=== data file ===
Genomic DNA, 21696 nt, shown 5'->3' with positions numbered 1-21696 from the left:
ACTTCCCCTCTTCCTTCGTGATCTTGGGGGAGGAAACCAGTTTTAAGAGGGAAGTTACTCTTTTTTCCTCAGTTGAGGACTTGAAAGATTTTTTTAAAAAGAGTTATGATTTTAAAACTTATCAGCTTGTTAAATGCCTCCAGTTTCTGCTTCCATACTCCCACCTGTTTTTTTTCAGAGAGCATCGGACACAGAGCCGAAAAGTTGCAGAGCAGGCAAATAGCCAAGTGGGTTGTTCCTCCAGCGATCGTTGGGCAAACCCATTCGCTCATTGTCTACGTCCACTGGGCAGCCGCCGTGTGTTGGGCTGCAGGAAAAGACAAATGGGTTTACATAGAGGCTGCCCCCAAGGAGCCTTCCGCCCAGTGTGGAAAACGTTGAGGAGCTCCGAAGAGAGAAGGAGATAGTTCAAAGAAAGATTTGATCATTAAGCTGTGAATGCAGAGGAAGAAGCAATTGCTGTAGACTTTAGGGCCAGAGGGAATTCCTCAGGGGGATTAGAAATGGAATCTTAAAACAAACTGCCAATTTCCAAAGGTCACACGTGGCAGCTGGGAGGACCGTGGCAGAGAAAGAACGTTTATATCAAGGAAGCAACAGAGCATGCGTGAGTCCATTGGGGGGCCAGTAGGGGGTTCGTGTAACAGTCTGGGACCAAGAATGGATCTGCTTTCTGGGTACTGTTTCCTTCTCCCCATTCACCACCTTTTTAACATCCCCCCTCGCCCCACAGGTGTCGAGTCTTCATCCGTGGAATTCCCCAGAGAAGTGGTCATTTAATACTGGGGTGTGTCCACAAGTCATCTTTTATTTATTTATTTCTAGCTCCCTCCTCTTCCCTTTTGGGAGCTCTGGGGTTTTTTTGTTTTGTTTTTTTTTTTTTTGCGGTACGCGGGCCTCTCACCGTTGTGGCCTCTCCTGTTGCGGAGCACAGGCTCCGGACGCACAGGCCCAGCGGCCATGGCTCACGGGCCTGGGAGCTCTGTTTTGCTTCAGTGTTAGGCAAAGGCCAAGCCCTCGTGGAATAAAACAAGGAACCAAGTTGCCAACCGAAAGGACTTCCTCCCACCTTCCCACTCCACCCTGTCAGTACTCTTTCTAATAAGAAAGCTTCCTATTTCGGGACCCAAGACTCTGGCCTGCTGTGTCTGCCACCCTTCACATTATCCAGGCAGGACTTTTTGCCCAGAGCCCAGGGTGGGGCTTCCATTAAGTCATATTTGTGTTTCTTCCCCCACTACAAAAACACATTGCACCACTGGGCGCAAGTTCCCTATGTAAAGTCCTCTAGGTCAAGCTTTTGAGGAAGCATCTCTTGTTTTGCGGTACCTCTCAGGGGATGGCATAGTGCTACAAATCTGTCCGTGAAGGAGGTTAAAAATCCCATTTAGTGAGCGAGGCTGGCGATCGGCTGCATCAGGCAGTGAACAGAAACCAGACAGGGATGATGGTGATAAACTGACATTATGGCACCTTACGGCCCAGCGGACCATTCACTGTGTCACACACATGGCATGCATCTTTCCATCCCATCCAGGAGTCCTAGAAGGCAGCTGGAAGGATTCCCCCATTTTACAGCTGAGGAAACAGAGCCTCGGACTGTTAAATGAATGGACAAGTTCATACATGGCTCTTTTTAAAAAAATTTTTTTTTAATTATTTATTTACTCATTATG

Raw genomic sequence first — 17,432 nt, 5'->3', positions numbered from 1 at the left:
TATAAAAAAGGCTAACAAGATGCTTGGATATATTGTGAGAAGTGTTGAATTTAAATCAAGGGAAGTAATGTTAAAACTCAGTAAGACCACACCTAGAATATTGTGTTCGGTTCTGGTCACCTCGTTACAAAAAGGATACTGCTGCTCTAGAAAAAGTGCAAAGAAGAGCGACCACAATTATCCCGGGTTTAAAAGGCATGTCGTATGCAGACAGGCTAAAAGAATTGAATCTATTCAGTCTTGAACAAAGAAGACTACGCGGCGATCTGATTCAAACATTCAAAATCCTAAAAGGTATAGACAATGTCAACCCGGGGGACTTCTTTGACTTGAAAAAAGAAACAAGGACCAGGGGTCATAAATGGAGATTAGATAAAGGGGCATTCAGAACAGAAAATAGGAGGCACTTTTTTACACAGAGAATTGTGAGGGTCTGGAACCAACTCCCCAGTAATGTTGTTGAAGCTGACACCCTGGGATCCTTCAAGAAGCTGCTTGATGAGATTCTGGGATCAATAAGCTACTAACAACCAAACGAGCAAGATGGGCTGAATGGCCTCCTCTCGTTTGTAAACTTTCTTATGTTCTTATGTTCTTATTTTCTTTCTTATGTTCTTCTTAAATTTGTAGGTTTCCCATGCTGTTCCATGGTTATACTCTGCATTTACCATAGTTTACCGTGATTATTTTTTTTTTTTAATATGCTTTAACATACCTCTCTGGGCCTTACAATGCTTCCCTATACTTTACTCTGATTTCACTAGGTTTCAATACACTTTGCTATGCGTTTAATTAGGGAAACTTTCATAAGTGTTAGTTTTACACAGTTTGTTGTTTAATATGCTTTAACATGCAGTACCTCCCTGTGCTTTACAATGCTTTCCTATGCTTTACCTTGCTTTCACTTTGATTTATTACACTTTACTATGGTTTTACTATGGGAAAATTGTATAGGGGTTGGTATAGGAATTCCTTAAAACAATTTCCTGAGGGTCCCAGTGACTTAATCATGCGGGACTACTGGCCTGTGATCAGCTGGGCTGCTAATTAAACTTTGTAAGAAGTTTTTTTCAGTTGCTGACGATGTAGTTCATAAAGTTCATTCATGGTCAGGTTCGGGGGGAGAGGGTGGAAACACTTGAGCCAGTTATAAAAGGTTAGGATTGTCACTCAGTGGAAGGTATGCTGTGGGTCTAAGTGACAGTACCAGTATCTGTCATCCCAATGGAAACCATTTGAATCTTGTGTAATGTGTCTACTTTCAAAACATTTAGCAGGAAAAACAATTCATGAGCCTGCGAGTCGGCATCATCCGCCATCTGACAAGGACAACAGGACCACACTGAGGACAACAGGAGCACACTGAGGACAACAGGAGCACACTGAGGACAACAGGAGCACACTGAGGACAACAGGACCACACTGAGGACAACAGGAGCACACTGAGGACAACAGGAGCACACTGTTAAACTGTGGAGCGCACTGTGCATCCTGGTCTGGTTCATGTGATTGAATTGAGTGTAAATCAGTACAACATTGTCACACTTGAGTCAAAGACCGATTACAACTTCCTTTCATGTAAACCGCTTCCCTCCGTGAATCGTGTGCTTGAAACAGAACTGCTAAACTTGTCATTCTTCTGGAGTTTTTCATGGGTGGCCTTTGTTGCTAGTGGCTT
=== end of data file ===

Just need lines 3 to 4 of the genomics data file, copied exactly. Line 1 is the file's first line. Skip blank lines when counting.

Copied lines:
Raw genomic sequence first — 17,432 nt, 5'->3', positions numbered from 1 at the left:
TATAAAAAAGGCTAACAAGATGCTTGGATATATTGTGAGAAGTGTTGAATTTAAATCAAGGGAAGTAATGTTAAAACTCAGTAAGACCACACCTAGAATATTGTGTTCGGTTCTGGTCACCTCGTTACAAAAAGGATACTGCTGCTCTAGAAAAAGTGCAAAGAAGAGCGACCACAATTATCCCGGGTTTAAAAGGCATGTCGTATGCAGACAGGCTAAAAGAATTGAATCTATTCAGTCTTGAACAAAGAAGACTACGCGGCGATCTGATTCAAACATTCAAAATCCTAAAAGGTATAGACAATGTCAACCCGGGGGACTTCTTTGACTTGAAAAAAGAAACAAGGACCAGGGGTCATAAATGGAGATTAGATAAAGGGGCATTCAGAACAGAAAATAGGAGGCACTTTTTTACACAGAGAATTGTGAGGGTCTGGAACCAACTCCCCAGTAATGTTGTTGAAGCTGACACCCTGGGATCCTTCAAGAAGCTGCTTGATGAGATTCTGGGATCAATAAGCTACTAACAACCAAACGAGCAAGATGGGCTGAATGGCCTCCTCTCGTTTGTAAACTTTCTTATGTTCTTATGTTCTTATTTTCTTTCTTATGTTCTTCTTAAATTTGTAGGTTTCCCATGCTGTTCCATGGTTATACTCTGCATTTACCATAGTTTACCGTGATTATTTTTTTTTTTTAATATGCTTTAACATACCTCTCTGGGCCTTACAATGCTTCCCTATACTTTACTCTGATTTCACTAGGTTTCAATACACTTTGCTATGCGTTTAATTAGGGAAACTTTCATAAGTGTTAGTTTTACACAGTTTGTTGTTTAATATGCTTTAACATGCAGTACCTCCCTGTGCTTTACAATGCTTTCCTATGCTTTACCTTGCTTTCACTTTGATTTATTACACTTTACTATGGTTTTACTATGGGAAAATTGTATAGGGGTTGGTATAGGAATTCCTTAAAACAATTTCCTGAGGGTCCCAGTGACTTAATCATGCGGGACTACTGGCCTGTGATCAGCTGGGCTGCTAATTAAACTTTGTAAGAAGTTTTTTTCAGTTGCTGACGATGTAGTTCATAAAGTTCATTCATGGTCAGGTTCGGGGGGAGAGGGTGGAAACACTTGAGCCAGTTATAAAAGGTTAGGATTGTCACTCAGTGGAAGGTATGCTGTGGGTCTAAGTGACAGTACCAGTATCTGTCATCCCAATGGAAACCATTTGAATCTTGTGTAATGTGTCTACTTTCAAAACATTTAGCAGGAAAAACAATTCATGAGCCTGCGAGTCGGCATCATCCGCCATCTGACAAGGACAACAGGACCACACTGAGGACAACAGGAGCACACTGAGGACAACAGGAGCACACTGAGGACAACAGGAGCACACTGAGGACAACAGGACCACACTGAGGACAACAGGAGCACACTGAGGACAACAGGAGCACACTGTTAAACTGTGGAGCGCACTGTGCATCCTGGTCTGGTTCATGTGATTGAATTGAGTGTAAATCAGTACAACATTGTCACACTTGAGTCAAAGACCGATTACAACTTCCTTTCATGTAAACCGCTTCCCTCCGTGAATCGTGTGCTTGAAACAGAACTGCTAAACTTGTCATTCTTCTGGAGTTTTTCATGGGTGGCCTTTGTTGCTAGTGGCTT